The United States has long struggled with a health care system that is both expensive and often inaccessible when it comes to providing certain populations with equitable care. The White House and Congress acted quickly to transition patients to telehealth during the height of the COVID-19 pandemic. However, the future adoption and use of telehealth will depend on how the U.S. health care system addresses coverage and reimbursement, medical licensure, and service modalities.

Equally important is policy coherence, or a “telehealth 2.0 roadmap”, to effectively harmonize the goals of value-based care, health disparities, and digital access. This approach to telehealth can improve patient outcomes, offer more inclusive telehealth adoption, and increase ways in which health care is delivered and received as the nation continues to mitigate the public health crisis.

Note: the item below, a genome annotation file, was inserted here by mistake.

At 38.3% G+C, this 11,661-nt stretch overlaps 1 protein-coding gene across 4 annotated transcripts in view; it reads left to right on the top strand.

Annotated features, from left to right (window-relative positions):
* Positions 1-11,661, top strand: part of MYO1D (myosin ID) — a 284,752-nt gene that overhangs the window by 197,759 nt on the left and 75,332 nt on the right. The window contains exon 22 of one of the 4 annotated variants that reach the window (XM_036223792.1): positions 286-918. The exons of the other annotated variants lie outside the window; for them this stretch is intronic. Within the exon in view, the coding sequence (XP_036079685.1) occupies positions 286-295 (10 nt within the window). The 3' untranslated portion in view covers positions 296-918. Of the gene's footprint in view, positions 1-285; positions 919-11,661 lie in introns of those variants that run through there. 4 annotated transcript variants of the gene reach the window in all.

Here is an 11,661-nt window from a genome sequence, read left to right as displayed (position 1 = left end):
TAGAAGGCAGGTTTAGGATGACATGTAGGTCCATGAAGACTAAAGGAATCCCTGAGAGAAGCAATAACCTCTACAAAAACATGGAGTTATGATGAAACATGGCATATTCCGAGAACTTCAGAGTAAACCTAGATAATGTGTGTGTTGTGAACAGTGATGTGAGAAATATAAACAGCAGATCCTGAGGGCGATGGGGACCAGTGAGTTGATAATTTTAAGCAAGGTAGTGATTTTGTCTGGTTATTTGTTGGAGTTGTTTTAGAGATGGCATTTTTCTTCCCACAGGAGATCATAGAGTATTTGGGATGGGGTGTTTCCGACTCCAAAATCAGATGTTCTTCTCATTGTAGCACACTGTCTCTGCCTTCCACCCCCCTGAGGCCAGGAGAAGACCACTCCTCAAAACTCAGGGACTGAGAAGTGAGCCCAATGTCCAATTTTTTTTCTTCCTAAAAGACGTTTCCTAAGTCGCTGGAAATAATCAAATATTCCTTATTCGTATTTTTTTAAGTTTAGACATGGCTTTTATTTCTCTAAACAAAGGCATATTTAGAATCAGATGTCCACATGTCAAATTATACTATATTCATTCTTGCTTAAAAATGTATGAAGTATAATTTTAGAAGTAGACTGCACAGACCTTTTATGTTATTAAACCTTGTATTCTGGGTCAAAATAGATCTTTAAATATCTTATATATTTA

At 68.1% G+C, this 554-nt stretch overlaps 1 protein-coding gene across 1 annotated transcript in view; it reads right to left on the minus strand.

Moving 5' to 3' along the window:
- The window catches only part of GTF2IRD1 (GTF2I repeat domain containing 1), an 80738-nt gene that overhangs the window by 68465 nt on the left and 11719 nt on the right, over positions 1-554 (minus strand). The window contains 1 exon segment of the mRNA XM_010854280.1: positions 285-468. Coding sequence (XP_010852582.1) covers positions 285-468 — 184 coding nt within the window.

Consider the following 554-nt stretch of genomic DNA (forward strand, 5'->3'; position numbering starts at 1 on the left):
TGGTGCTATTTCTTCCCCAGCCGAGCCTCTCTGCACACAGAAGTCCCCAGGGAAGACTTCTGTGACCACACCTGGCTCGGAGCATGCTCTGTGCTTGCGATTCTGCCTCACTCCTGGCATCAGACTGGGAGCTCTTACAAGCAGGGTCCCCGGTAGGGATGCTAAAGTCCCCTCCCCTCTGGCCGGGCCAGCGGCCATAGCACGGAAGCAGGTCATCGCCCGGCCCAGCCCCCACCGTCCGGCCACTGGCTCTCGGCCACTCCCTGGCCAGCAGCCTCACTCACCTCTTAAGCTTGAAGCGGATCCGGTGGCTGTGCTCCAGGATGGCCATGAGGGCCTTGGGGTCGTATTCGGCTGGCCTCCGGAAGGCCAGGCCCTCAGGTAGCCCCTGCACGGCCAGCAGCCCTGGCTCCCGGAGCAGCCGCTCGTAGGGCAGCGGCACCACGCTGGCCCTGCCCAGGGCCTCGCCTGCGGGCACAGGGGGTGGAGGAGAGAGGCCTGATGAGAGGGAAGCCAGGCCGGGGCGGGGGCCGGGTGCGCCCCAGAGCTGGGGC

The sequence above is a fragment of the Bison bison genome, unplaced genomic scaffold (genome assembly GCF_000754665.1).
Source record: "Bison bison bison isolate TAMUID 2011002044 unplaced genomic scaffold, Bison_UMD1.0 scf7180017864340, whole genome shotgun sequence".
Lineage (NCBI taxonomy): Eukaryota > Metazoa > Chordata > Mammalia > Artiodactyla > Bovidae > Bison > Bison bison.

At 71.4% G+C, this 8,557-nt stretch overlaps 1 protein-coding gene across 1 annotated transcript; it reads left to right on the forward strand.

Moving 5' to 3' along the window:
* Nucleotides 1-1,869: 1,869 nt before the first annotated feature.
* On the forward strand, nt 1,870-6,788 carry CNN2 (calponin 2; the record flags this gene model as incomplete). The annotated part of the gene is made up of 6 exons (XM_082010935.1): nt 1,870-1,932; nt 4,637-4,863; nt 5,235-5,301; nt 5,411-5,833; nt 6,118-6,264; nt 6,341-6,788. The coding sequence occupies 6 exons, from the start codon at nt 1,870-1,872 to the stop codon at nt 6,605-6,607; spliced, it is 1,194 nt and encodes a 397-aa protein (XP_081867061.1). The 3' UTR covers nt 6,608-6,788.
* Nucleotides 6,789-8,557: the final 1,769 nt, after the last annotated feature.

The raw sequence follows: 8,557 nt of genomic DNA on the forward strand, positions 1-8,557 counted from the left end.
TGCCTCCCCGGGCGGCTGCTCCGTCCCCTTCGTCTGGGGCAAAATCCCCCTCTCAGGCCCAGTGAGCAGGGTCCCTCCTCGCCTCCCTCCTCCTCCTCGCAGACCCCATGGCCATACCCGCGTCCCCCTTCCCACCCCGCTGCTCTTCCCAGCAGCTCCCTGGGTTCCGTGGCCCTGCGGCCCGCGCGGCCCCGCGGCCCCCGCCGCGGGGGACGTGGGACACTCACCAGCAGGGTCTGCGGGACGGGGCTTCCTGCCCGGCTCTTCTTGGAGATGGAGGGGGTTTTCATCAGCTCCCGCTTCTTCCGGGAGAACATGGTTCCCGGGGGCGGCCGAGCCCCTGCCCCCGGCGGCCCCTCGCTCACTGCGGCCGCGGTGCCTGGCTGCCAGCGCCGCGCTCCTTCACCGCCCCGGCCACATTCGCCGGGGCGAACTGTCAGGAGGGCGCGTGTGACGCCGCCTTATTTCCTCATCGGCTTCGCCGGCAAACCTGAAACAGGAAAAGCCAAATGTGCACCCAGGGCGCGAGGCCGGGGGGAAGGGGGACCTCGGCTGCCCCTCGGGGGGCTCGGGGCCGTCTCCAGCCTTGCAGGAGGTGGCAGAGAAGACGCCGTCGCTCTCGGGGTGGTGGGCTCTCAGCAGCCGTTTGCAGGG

In this paper, we propose flexibilities within the current health care system that accommodate the changes imposed by new technologies, as well as continued government incentives to drive more competitive options and alternatives for health care delivery.

Read the full article about telehealth efficacy by Nicol Turner Lee, Niam Yaraghi and Samantha Lai at Brookings.